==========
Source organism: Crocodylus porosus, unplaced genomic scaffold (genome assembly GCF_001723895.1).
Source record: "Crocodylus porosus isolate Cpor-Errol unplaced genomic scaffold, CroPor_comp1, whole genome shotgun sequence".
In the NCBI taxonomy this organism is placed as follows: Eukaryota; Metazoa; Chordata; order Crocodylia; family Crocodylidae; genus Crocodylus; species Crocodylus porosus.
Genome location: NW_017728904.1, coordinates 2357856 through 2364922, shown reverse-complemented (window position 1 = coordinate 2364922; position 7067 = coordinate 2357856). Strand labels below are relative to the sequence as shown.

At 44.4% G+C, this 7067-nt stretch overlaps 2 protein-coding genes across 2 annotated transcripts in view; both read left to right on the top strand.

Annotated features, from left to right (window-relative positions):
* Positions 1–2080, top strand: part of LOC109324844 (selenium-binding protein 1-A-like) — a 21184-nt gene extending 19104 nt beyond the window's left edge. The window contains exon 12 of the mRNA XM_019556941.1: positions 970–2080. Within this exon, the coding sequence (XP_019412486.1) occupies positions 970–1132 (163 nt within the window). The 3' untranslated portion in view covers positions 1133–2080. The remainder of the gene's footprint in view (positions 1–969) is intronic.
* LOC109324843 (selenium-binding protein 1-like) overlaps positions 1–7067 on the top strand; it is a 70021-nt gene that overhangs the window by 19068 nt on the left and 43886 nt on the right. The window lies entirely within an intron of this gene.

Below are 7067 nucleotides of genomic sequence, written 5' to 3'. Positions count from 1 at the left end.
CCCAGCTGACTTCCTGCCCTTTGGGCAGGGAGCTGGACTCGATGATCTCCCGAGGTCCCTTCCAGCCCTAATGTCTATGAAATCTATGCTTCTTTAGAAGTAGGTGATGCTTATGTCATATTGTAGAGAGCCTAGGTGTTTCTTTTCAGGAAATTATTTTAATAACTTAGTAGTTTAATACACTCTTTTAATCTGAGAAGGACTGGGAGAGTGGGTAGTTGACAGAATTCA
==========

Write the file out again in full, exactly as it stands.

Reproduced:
Source organism: Crocodylus porosus, unplaced genomic scaffold (genome assembly GCF_001723895.1).
Source record: "Crocodylus porosus isolate Cpor-Errol unplaced genomic scaffold, CroPor_comp1, whole genome shotgun sequence".
In the NCBI taxonomy this organism is placed as follows: Eukaryota; Metazoa; Chordata; order Crocodylia; family Crocodylidae; genus Crocodylus; species Crocodylus porosus.
Genome location: NW_017728904.1, coordinates 2357856 through 2364922, shown reverse-complemented (window position 1 = coordinate 2364922; position 7067 = coordinate 2357856). Strand labels below are relative to the sequence as shown.

At 44.4% G+C, this 7067-nt stretch overlaps 2 protein-coding genes across 2 annotated transcripts in view; both read left to right on the top strand.

Annotated features, from left to right (window-relative positions):
* Positions 1–2080, top strand: part of LOC109324844 (selenium-binding protein 1-A-like) — a 21184-nt gene extending 19104 nt beyond the window's left edge. The window contains exon 12 of the mRNA XM_019556941.1: positions 970–2080. Within this exon, the coding sequence (XP_019412486.1) occupies positions 970–1132 (163 nt within the window). The 3' untranslated portion in view covers positions 1133–2080. The remainder of the gene's footprint in view (positions 1–969) is intronic.
* LOC109324843 (selenium-binding protein 1-like) overlaps positions 1–7067 on the top strand; it is a 70021-nt gene that overhangs the window by 19068 nt on the left and 43886 nt on the right. The window lies entirely within an intron of this gene.

Below are 7067 nucleotides of genomic sequence, written 5' to 3'. Positions count from 1 at the left end.
CCCAGCTGACTTCCTGCCCTTTGGGCAGGGAGCTGGACTCGATGATCTCCCGAGGTCCCTTCCAGCCCTAATGTCTATGAAATCTATGCTTCTTTAGAAGTAGGTGATGCTTATGTCATATTGTAGAGAGCCTAGGTGTTTCTTTTCAGGAAATTATTTTAATAACTTAGTAGTTTAATACACTCTTTTAATCTGAGAAGGACTGGGAGAGTGGGTAGTTGACAGAATTCA